Friday, November 30, 2012

Son of Atheist Christmas

A long time ago, I fretted about how I would teach my child about religion, or how I would give him a strong foundation in religion upon which he could build or against which he could rebel. Eventually, I accepted that I couldn't really think it into a neat package or plan for how those conversations would develop as he got older.

Now, though, some of those conversations have begun to happen. Yesterday, when taking out the trash, I noticed a small orange tabby cat wobbling around in a panic in our back yard. She tried to escape me, but couldn't move very well. She clearly couldn't make it over the fence. I tried to reassure her, and then went inside to summon the big guns: my wife. She has a history of taking care of cats, including strays. We theorized that this poor kitty had a broken leg, or a dislocated hip, that accounted for her terribly wobbly walk, caught her, put her in a cat carrier, and took her to the vet. It was a family affair, with all 3 of us going, including Thumper. He was very sweet, speaking soothingly and reassuring her, "It's OK, kitty," as we drove.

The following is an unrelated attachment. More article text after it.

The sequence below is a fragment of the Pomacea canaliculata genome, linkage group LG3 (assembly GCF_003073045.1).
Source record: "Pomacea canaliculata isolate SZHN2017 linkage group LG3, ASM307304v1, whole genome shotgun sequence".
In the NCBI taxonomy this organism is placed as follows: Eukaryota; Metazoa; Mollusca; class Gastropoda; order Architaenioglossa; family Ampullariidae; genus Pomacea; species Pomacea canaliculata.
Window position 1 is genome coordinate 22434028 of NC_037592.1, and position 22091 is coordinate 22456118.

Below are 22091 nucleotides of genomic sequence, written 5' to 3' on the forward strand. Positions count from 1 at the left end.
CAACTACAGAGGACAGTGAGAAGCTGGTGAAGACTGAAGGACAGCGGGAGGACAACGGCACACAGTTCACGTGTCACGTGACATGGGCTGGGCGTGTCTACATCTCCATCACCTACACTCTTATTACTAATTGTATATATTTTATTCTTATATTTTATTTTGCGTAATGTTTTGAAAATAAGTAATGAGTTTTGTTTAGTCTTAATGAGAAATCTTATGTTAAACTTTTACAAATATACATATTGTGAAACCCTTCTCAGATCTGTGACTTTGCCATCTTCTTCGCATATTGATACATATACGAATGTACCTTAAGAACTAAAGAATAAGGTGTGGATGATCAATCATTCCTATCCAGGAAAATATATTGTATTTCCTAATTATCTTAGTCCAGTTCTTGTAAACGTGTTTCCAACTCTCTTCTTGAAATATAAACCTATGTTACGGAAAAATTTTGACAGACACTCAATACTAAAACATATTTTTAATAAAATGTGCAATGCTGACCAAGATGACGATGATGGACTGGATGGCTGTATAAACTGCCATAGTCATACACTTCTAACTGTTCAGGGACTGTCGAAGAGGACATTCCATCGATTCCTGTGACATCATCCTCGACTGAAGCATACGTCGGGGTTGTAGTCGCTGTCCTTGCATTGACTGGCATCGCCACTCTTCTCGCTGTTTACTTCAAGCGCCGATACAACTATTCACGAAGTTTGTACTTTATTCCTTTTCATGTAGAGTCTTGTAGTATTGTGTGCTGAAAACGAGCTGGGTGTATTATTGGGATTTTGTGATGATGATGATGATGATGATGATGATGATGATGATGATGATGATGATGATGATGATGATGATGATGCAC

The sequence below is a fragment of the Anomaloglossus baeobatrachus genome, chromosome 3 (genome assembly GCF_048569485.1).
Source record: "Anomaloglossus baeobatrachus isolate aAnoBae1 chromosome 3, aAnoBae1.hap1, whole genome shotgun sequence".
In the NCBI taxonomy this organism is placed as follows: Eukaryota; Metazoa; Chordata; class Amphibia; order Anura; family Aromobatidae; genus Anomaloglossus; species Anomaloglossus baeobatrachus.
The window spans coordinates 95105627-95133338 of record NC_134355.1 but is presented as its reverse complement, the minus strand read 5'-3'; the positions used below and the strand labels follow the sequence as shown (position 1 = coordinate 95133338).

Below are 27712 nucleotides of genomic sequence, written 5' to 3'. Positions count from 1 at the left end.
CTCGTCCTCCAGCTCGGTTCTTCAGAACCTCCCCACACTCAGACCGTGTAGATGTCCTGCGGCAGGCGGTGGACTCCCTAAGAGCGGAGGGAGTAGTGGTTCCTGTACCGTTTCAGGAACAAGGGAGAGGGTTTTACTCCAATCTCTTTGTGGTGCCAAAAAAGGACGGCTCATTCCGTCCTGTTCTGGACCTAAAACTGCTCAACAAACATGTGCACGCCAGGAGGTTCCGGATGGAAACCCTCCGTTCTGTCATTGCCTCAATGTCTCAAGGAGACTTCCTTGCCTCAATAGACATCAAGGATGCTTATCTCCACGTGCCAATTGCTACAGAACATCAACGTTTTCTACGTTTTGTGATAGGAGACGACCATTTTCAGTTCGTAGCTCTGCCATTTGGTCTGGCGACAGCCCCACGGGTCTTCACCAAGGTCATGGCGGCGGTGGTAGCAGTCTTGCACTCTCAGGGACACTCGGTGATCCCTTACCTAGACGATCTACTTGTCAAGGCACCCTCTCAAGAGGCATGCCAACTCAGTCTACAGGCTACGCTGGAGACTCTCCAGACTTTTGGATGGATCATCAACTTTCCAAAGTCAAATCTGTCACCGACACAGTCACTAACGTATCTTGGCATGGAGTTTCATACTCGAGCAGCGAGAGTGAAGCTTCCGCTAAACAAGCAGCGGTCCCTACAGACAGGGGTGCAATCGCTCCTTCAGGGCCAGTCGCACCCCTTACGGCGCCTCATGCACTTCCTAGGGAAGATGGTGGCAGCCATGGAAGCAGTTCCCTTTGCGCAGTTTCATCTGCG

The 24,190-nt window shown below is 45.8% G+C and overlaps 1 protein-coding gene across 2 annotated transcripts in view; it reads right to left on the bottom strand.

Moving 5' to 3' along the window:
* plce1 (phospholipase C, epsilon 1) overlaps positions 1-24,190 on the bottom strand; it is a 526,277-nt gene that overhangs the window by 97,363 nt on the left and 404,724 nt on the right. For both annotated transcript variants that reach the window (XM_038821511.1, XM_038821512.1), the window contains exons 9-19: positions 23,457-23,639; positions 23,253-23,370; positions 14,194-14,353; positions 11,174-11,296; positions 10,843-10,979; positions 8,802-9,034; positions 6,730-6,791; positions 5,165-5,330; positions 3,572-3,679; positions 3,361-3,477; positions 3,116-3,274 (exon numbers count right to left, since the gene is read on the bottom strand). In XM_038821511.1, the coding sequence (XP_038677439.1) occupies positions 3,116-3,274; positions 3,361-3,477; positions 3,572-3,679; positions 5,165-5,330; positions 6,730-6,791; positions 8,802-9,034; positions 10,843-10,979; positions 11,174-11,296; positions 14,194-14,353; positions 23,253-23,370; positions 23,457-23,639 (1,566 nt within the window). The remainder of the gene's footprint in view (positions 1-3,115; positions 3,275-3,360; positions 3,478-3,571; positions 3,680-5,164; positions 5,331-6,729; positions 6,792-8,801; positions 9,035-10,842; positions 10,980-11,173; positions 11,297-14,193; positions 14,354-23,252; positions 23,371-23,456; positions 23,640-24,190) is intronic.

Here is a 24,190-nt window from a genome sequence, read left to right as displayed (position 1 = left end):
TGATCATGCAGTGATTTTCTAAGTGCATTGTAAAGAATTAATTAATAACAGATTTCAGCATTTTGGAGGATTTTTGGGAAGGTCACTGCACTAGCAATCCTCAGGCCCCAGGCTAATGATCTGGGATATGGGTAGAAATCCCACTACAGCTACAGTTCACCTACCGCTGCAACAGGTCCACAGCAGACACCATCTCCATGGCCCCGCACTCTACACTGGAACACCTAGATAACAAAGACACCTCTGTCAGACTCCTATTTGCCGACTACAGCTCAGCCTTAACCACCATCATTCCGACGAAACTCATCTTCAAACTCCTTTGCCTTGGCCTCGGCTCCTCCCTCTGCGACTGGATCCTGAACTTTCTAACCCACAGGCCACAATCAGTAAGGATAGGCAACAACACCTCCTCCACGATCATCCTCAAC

It turned out that the poor kitty had no chip, had no tags, and had FIV. Her wobbly walk was neurological, not physical, resulting from the ravages of the disease. With our own kitties to consider, we could not take her in. With no way to identify an owner, we couldn't send her home. And of course we couldn't just send her back out into the neighborhood to die slowly and painfully on her own. So we talked about it. Thumper decided that she needed a name, so he dubbed her "Emerson." Then we euthanized her.

Thumper had many questions, some of which went back to the death of our last two kitties, Puck and Tasha. I'm not quite as bad these days as I was in 2010, when I apparently felt like I was undercover here in the religious suburbs, but still, these conversations make me a little uncomfortable. I want him to be able to talk about it, though, so I did my best to answer honestly.